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Charity claims David Moloney misappropriated hundreds of thousands of euro for own use 
Bothár’s former chief executive David Moloney is seeking free legal aid for his defence of High Court proceedings brought against him by the charity. 
Bothár earlier this year launched proceedings against Mr Moloney, whom it claims misappropriated hundreds of thousands of the charity’s monies for his own use. 
The court has granted Bothár orders order preventing the former chief executive reducing his assets below a value of €1.1m. 
When the matter came before Mr Justice Senan Allen on Wednesday, Mr Moloney participared via video link and told the judge that the lawyers who previously represented him had come off record. 
Mr Moloney said he had approached the legal aid centre in Limerick and wanted the case adjourned for a period to see if his application would be successful. 
Lawyers for the charity also sought an adjournment. Frank Beatty SC said investigations into complex matters relating to the missing monies are continuing. 
Counsel said it may be necessary to add other parties to the proceedings. 
The court heard that Mr Moloney’s wife Olive, against whom no allegations of wrong-doing have been made, is considering her own proceedings against Mr Moloney regarding her interest in his assets. 
Mr Justice Allen agreed to adjourn the matter to next month but said the matter could return before then if necessary. The judge said he was deferring any decision to formally join Mrs Moloney to the proceedings before the High Court.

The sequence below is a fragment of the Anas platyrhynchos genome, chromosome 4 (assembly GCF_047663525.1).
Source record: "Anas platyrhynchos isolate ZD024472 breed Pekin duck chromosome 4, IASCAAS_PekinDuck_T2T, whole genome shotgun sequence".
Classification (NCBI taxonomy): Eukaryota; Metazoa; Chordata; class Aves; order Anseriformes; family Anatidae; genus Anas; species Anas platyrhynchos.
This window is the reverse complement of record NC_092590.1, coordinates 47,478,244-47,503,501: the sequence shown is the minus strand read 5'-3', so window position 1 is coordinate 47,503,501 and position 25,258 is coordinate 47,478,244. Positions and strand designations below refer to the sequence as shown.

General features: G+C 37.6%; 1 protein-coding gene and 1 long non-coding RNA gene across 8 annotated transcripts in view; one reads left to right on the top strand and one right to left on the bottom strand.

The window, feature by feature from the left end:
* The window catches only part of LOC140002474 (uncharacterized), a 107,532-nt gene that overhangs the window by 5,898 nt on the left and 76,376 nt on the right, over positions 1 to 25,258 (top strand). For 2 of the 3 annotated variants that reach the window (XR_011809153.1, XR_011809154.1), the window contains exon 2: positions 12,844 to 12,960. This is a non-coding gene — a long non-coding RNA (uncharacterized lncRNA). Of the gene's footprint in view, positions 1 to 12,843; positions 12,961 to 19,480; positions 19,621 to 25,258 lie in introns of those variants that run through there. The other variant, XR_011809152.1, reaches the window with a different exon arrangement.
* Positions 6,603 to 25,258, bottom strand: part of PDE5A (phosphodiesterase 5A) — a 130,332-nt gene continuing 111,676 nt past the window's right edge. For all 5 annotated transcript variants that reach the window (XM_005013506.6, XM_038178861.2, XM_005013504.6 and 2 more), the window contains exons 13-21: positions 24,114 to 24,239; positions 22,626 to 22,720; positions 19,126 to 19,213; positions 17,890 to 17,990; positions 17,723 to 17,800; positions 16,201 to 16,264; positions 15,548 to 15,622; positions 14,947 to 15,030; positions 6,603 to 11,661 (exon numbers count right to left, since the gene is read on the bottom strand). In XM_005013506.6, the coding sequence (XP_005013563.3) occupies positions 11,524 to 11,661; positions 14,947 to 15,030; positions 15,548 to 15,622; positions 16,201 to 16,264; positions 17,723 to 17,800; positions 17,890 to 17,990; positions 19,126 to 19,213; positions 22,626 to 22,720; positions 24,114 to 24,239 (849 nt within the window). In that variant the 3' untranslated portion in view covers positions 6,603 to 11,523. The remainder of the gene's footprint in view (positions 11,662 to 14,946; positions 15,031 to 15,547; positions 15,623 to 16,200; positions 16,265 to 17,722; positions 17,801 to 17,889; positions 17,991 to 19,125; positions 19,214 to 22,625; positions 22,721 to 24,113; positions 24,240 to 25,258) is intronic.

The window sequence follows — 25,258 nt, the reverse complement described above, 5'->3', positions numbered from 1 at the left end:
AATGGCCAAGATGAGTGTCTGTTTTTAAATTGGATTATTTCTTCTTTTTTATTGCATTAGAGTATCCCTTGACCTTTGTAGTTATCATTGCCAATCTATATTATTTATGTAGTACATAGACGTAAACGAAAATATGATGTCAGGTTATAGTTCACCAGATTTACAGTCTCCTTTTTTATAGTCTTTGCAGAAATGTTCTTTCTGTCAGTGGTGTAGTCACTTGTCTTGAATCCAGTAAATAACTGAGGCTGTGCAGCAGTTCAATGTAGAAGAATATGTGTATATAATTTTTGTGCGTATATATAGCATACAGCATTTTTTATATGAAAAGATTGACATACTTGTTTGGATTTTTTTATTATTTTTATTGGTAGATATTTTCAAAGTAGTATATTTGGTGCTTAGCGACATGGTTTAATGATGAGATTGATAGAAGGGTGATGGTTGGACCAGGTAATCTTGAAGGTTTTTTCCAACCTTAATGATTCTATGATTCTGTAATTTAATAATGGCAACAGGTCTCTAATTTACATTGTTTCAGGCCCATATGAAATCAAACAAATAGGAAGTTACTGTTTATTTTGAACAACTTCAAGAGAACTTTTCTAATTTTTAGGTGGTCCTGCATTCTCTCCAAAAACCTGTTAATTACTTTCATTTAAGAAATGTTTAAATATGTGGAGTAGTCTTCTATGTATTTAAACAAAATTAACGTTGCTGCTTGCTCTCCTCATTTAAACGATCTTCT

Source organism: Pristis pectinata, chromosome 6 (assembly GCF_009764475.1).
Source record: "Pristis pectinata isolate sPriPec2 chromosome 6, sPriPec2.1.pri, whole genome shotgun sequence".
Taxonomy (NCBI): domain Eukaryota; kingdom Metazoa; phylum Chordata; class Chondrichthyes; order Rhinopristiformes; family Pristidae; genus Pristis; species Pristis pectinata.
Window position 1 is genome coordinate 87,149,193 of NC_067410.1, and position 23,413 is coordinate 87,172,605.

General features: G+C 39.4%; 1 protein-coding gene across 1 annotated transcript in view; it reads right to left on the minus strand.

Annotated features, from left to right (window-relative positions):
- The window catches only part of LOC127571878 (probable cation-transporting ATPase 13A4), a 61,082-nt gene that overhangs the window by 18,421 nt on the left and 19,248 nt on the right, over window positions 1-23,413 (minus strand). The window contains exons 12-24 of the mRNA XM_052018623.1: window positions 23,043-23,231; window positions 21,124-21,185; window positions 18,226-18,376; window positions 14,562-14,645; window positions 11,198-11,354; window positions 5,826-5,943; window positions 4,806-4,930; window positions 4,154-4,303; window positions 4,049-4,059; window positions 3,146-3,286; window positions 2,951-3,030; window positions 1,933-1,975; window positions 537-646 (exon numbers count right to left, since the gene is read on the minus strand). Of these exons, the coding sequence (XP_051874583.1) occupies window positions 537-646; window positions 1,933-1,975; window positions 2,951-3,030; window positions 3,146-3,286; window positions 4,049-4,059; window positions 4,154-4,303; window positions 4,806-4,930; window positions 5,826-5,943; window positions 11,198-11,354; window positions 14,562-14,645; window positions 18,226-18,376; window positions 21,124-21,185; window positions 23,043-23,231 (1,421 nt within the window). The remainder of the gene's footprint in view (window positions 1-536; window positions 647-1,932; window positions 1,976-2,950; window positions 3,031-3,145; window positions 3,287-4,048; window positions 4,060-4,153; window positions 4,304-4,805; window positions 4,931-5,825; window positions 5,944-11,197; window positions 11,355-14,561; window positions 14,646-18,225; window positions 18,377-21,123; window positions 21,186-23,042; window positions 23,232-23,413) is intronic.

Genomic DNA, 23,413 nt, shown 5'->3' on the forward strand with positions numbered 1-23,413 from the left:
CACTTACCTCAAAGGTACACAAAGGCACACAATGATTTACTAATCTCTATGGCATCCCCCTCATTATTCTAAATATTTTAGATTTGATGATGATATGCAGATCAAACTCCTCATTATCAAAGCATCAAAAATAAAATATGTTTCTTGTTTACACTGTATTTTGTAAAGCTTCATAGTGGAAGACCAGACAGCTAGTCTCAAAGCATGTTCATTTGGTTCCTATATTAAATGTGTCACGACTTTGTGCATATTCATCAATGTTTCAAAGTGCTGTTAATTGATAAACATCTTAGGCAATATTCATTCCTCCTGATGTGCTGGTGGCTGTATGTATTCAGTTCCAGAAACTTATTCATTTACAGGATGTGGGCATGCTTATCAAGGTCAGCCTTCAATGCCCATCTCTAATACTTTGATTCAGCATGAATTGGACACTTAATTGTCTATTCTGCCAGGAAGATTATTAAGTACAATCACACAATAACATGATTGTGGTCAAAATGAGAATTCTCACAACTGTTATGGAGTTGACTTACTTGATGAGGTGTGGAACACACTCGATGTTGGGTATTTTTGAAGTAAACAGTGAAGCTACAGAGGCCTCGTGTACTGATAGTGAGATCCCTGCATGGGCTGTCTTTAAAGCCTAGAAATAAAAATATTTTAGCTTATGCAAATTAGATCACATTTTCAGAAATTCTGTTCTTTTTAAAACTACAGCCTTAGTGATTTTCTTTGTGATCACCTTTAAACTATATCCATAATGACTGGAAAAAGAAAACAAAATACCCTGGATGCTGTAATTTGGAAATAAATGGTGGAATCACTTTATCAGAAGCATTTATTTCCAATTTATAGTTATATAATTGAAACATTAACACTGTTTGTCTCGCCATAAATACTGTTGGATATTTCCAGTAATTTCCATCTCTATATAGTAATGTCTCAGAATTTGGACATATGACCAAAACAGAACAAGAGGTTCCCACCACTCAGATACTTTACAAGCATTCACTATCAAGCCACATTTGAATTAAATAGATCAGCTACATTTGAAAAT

Previously, Mr Moloney, of Clino, Newport, Co Tipperary, admitted that he misappropriated large amounts of monies donated to the charity for his personal use. 
Mr Moloney, in an affidavit, said he was generous with the cash which he spent on things such as family holidays and on his friends. He said he never lodged the monies in the bank or kept any of the cash taken. 
He also claimed much of what was misappropriated was paid to others, including the late Peter Ireton, founder of the charity. 
Mr Moloney said he was deeply sorry, embarrassed and appalled for the damage he has caused. He said he is currently on welfare, which is his sole income. 
Bothár does not accept his explanations about what happened to the misappropriated funds. 
The admissions came after Bothár, whose activities including aiding poor farmers in developing nations through donations of livestock, secured a High Court injunction freezing assets of Mr Moloney, who resigned his post as chief executive in February. 
Mr Moloney worked with Bothár since 1995, and was its chief executive for eight years. 
Bothár claims an on-going investigation into his conduct has revealed that he is “guilty of an egregious breach of trust and an appalling dereliction of his duty to Bothár and the beneficiaries of its charitable objects”. 
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